Last Updated on 13, April 2014
Over the past few months, all the big companies have make their stand clear that they are against fee-based financial planning. The following are some examples and the reasons for their objections:
|Great Eastern Life.|
Source: Fee-based insurance system ’has risks’, Straits Times, 18 April 2012
|Great Eastern Holdings chief executive Chris Wei said:
I have trouble with the concept that the lower-income households will be willing to pay for advice before they buy a product.
It is hard to articulate without knowing the details (of the changes) but I think naturally, there would be a significant impact (on Great Eastern's agency force) and I'm not going to pretend that I'm not concerned about that.
Source: The lesson about putting a car on the moon, Straits Times, 27 April 2012.
|Manulife Singapore president and chief executive Annette King said:
IMPOSING a fee-based pay structure from abroad for the local insurance industry would be like putting a car on the moon and wondering why it did not work.
… clients in Singapore tend to prefer bundled investment and protection products, whereas Britain and Australia generally sell unbundled products. 'Their distribution structure is dominated by financial advisers, with an open architecture of products. We are not there yet, only about 15 per cent of Singapore's distribution is through (independent) financial advisers.’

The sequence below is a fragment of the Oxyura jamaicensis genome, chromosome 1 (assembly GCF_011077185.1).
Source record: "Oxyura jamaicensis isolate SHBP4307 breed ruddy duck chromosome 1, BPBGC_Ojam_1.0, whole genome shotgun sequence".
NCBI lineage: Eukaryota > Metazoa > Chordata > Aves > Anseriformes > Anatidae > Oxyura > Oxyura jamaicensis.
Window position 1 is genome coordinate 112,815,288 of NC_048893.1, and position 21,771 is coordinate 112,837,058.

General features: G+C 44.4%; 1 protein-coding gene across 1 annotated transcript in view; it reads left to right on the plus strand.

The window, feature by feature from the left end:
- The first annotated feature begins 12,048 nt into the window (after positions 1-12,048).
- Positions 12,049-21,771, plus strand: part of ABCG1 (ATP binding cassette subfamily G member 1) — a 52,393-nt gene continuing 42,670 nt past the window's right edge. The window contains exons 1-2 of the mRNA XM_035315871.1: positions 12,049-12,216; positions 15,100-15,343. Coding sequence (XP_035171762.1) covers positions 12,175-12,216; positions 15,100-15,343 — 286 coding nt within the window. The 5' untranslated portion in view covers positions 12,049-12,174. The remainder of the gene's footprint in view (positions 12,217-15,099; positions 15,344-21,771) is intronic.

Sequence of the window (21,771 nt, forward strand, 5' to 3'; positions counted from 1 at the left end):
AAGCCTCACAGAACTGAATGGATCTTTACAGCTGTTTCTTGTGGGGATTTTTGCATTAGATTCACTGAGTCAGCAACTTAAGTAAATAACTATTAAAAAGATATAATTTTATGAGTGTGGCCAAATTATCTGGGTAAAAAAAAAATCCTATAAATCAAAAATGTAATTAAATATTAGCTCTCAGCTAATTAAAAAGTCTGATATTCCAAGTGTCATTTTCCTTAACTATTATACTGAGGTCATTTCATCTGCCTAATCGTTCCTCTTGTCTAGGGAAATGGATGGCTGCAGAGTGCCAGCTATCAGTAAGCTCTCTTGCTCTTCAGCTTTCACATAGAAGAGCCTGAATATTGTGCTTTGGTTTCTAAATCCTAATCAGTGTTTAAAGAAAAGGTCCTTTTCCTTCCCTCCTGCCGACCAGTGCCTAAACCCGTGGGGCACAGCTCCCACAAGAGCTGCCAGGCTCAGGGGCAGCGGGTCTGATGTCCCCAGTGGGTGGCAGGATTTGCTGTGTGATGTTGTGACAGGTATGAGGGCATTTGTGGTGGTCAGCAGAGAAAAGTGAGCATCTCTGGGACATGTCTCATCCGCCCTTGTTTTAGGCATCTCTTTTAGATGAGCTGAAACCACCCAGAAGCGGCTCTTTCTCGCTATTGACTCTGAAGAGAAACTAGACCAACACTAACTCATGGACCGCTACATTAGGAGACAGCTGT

Source: AIA against fee-based model for insurance agents, Business Times, 6 April 2012
|AIA Group regional chief executive Ng Keng Hooi said:
"I'm sorry to say that no one has done salary agents and proved that it is any cheaper than commission agents. If it is that easy and you can do salary agents cheaper, why aren't all companies doing it?"
Under a fee-only model where agents and advisers are paid a salary, it has been suggested that agents may merely fulfill the bare minimum.
… commission-based remuneration promotes meritocracy, which acts as an incentive for agents who are paid only after they successfully complete a sale.
Source: Fee-based model ’may leave more underinsured’, Straits Times, 3 July 2012
| Chief Executive, Insurance at Prudential Corporation Asia. Mr Wilkey said:
… Prudential Corporation Asia fears that moving the remuneration model to a fee-based one could leave even more people underinsured. … a fee-based system where the client pays up front for advice could deter many from taking out policies.
|Association of Financial Advisers (Singapore).|
Source: Financial advisers seek gradual changes
|Mr Lee, the President of AFAS, said that if the industry banned commissions completely now, only 'half the firms will survive and the other half will probably merge or go out of business'.
The incentive to promote and sell insurance products will also be lost as financial advisers will be paid a fee for their advice rather than a commission based on the products they sell.
Mr Ee, vice-president of AFAS, said: 'The financial adviser representatives... will be interested only in coming up with a nice report and charging a fee. After the fee is collected, will the fee report necessarily result in an improvement of the financial health of the client? Not necessarily.
|Wilfred Ling||See Fee-based scheme not a problem|
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